However, prevent your body from rotating just yet. A longer stride drives more power into the pitch but is harder to balance than a shorter stride.
- Arm Coking
At this stage, your pitching arm should be below the shoulder, and the front arm nearly perpendicular to the ground. Both arms seem to move opposite to each other.
It is vital to move the arms this way to counterbalance the body. Otherwise, you may end up leaning to one side. This is needed to assist the pitching shoulder in moving forward.
Draw your front arm close to your body as you prepare for the body rotation.
- External Rotation
Your trunk and hips are now squaring to match the position of your feet and the ground. As your body rotates, the throwing shoulder rotates externally as well.
Your pitching forearm should be above the shoulder and nearly horizontal to the ground. At the end of the rotation, your body should be facing the target. The back foot is entirely off the ground. Apart from the arms, it should look like the start of a sprint.
At this point, the ball is beginning to gain acceleration.
Rotation of the shoulder should follow the rotation of the elbow and forearm. The pitching arm should now fire forward around the elbow.
The front knee extends forward, and the trunk retracts inward as most of the upper body bends forward. This movement puts maximum acceleration on the ball.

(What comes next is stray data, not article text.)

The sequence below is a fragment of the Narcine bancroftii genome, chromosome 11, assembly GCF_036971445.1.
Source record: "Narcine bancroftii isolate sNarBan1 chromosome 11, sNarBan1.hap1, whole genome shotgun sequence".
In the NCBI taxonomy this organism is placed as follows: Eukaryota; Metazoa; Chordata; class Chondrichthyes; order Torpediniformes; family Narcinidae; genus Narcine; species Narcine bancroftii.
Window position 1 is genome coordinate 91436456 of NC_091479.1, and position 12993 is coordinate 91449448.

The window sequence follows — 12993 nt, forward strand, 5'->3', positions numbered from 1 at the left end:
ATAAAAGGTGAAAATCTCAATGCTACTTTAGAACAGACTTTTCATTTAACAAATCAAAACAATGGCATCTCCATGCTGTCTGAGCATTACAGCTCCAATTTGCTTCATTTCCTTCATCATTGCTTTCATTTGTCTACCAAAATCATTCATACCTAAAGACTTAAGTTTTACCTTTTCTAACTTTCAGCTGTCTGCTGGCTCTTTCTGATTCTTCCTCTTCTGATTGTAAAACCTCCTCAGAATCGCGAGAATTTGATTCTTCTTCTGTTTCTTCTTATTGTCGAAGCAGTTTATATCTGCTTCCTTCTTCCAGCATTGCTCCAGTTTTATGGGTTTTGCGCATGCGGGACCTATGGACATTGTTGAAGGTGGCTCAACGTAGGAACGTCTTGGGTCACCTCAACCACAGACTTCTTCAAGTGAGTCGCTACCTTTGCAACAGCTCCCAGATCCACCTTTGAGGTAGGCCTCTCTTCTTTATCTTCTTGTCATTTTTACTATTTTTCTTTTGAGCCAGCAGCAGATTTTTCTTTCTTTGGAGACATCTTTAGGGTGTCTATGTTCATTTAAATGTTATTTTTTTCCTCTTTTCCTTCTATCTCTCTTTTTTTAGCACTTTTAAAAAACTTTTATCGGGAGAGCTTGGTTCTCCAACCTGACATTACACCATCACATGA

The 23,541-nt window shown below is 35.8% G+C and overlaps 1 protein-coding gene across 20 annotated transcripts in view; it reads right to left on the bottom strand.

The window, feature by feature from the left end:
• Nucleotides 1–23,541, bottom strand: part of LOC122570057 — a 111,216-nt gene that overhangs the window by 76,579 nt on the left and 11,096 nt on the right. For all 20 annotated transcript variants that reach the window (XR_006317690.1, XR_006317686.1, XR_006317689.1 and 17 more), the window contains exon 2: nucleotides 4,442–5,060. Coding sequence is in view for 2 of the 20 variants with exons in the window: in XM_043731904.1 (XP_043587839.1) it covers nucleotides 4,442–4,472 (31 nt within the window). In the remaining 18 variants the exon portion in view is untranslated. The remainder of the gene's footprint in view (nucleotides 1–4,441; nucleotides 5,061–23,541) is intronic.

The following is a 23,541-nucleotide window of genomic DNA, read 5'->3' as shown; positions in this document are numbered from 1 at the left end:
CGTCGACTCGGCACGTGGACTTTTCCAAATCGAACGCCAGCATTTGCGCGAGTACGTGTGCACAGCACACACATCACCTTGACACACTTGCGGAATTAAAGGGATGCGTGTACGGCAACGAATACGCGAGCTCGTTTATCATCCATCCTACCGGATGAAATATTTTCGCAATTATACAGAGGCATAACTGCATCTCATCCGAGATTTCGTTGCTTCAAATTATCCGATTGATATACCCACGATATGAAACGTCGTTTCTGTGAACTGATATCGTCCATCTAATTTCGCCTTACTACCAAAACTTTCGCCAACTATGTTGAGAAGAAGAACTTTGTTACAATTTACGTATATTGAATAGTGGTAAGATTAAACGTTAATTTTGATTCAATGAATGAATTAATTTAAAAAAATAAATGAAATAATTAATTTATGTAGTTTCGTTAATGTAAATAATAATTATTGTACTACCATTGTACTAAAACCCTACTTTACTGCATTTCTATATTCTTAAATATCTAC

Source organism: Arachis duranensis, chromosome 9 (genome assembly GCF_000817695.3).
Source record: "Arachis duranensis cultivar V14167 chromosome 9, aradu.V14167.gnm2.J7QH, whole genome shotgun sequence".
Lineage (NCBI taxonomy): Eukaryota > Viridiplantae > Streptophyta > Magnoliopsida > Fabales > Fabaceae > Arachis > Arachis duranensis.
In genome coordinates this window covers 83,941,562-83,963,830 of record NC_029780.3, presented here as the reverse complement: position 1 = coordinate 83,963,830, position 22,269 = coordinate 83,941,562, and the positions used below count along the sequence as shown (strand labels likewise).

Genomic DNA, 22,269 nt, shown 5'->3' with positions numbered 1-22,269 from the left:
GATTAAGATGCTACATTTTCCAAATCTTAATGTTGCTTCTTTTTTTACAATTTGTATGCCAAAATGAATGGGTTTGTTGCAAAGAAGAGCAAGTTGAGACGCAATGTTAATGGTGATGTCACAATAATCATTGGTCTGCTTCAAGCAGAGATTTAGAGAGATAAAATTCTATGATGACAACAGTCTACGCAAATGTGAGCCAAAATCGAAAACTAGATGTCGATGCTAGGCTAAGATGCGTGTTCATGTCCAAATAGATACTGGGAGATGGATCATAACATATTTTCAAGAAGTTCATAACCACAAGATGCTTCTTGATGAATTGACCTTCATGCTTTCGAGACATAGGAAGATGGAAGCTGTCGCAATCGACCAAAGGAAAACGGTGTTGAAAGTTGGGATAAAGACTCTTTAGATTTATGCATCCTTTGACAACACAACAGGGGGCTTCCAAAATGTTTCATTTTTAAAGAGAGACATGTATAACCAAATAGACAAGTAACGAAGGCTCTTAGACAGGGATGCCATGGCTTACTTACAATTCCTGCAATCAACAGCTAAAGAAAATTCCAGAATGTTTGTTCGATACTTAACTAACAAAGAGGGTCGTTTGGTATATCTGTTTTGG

The arm is now parallel to the trunk. The wrist unfolds forward into its natural position. During the release, extend your elbow fully and straighten the wrist with fingers firmly on top of the ball. The throwing shoulder and upper torso push forward towards the home plate.
Your head should extend well in front of your front knee.
Let the ball guide the movement of your wrist to avoid injury and deflection. Finally, let the ball glide off your wrist.
More Pitching Techniques
Throwing fireballs at +80 mph and earning softball trading pins requires a lot more than perfect body movement and balance. The grip also plays an essential role in the outcome of the throw.
There are various pitching grips to achieve spectacular throws. The grip can determine the direction and motion of the ball. Skillful grips make for breathtaking tricks like curveballs and sliders.
Not to mention, you also need to have a strong throwing arm and athletic body. However, it is often the smart throw that counts as a great pitch; not the fastest or the strongest.
You Can Now Play Pitcher
Baseball pitches depend much on mental preparedness and utilizing the batter’s weaknesses. A command of the ball and skillful decisions are what makes a great pitcher. You need to know where and how to throw the ball to get the better of the batter.
With great pitching techniques and quick mental assessments of your opponents, you have all it takes to make the perfect pitch every time. You only have to keep practicing your techniques and body movement to gain that professional-like control of the pitch.
For more tips and tricks, please read our blog.